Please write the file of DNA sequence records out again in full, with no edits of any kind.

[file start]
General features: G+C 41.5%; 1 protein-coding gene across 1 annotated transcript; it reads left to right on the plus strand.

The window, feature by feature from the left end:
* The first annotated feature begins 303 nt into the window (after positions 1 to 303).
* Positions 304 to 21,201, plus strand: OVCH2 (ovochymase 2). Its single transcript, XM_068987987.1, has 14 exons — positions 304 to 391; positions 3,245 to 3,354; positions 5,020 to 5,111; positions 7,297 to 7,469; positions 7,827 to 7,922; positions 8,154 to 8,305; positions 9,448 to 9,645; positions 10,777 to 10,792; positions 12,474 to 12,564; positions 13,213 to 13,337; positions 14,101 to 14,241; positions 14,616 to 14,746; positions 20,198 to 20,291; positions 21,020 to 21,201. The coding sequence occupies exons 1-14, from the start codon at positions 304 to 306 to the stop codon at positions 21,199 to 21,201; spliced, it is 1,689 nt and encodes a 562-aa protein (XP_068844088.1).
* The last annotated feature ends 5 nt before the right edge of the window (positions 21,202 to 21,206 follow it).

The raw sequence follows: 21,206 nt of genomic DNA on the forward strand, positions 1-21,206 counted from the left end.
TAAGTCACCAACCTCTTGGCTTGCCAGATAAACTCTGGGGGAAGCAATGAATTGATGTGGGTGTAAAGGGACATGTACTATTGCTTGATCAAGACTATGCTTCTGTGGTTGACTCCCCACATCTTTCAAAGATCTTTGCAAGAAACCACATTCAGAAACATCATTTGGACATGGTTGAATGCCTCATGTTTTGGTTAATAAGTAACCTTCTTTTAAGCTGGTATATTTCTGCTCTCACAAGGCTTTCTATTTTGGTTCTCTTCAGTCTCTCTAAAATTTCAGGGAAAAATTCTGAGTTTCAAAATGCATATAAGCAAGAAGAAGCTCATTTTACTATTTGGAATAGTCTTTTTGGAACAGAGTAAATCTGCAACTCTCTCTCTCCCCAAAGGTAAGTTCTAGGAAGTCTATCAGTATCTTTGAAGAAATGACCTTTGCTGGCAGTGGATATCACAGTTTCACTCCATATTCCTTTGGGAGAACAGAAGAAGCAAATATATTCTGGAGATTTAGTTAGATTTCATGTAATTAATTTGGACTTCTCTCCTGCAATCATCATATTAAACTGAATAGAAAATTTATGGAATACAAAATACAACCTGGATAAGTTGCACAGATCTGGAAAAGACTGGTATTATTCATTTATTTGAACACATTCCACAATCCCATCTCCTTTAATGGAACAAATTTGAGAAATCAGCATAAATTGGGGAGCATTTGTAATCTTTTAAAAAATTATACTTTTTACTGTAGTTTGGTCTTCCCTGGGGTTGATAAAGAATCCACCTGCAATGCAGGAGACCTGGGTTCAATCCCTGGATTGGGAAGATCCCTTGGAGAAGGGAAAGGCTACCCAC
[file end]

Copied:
General features: G+C 41.5%; 1 protein-coding gene across 1 annotated transcript; it reads left to right on the plus strand.

The window, feature by feature from the left end:
* The first annotated feature begins 303 nt into the window (after positions 1 to 303).
* Positions 304 to 21,201, plus strand: OVCH2 (ovochymase 2). Its single transcript, XM_068987987.1, has 14 exons — positions 304 to 391; positions 3,245 to 3,354; positions 5,020 to 5,111; positions 7,297 to 7,469; positions 7,827 to 7,922; positions 8,154 to 8,305; positions 9,448 to 9,645; positions 10,777 to 10,792; positions 12,474 to 12,564; positions 13,213 to 13,337; positions 14,101 to 14,241; positions 14,616 to 14,746; positions 20,198 to 20,291; positions 21,020 to 21,201. The coding sequence occupies exons 1-14, from the start codon at positions 304 to 306 to the stop codon at positions 21,199 to 21,201; spliced, it is 1,689 nt and encodes a 562-aa protein (XP_068844088.1).
* The last annotated feature ends 5 nt before the right edge of the window (positions 21,202 to 21,206 follow it).

The raw sequence follows: 21,206 nt of genomic DNA on the forward strand, positions 1-21,206 counted from the left end.
TAAGTCACCAACCTCTTGGCTTGCCAGATAAACTCTGGGGGAAGCAATGAATTGATGTGGGTGTAAAGGGACATGTACTATTGCTTGATCAAGACTATGCTTCTGTGGTTGACTCCCCACATCTTTCAAAGATCTTTGCAAGAAACCACATTCAGAAACATCATTTGGACATGGTTGAATGCCTCATGTTTTGGTTAATAAGTAACCTTCTTTTAAGCTGGTATATTTCTGCTCTCACAAGGCTTTCTATTTTGGTTCTCTTCAGTCTCTCTAAAATTTCAGGGAAAAATTCTGAGTTTCAAAATGCATATAAGCAAGAAGAAGCTCATTTTACTATTTGGAATAGTCTTTTTGGAACAGAGTAAATCTGCAACTCTCTCTCTCCCCAAAGGTAAGTTCTAGGAAGTCTATCAGTATCTTTGAAGAAATGACCTTTGCTGGCAGTGGATATCACAGTTTCACTCCATATTCCTTTGGGAGAACAGAAGAAGCAAATATATTCTGGAGATTTAGTTAGATTTCATGTAATTAATTTGGACTTCTCTCCTGCAATCATCATATTAAACTGAATAGAAAATTTATGGAATACAAAATACAACCTGGATAAGTTGCACAGATCTGGAAAAGACTGGTATTATTCATTTATTTGAACACATTCCACAATCCCATCTCCTTTAATGGAACAAATTTGAGAAATCAGCATAAATTGGGGAGCATTTGTAATCTTTTAAAAAATTATACTTTTTACTGTAGTTTGGTCTTCCCTGGGGTTGATAAAGAATCCACCTGCAATGCAGGAGACCTGGGTTCAATCCCTGGATTGGGAAGATCCCTTGGAGAAGGGAAAGGCTACCCAC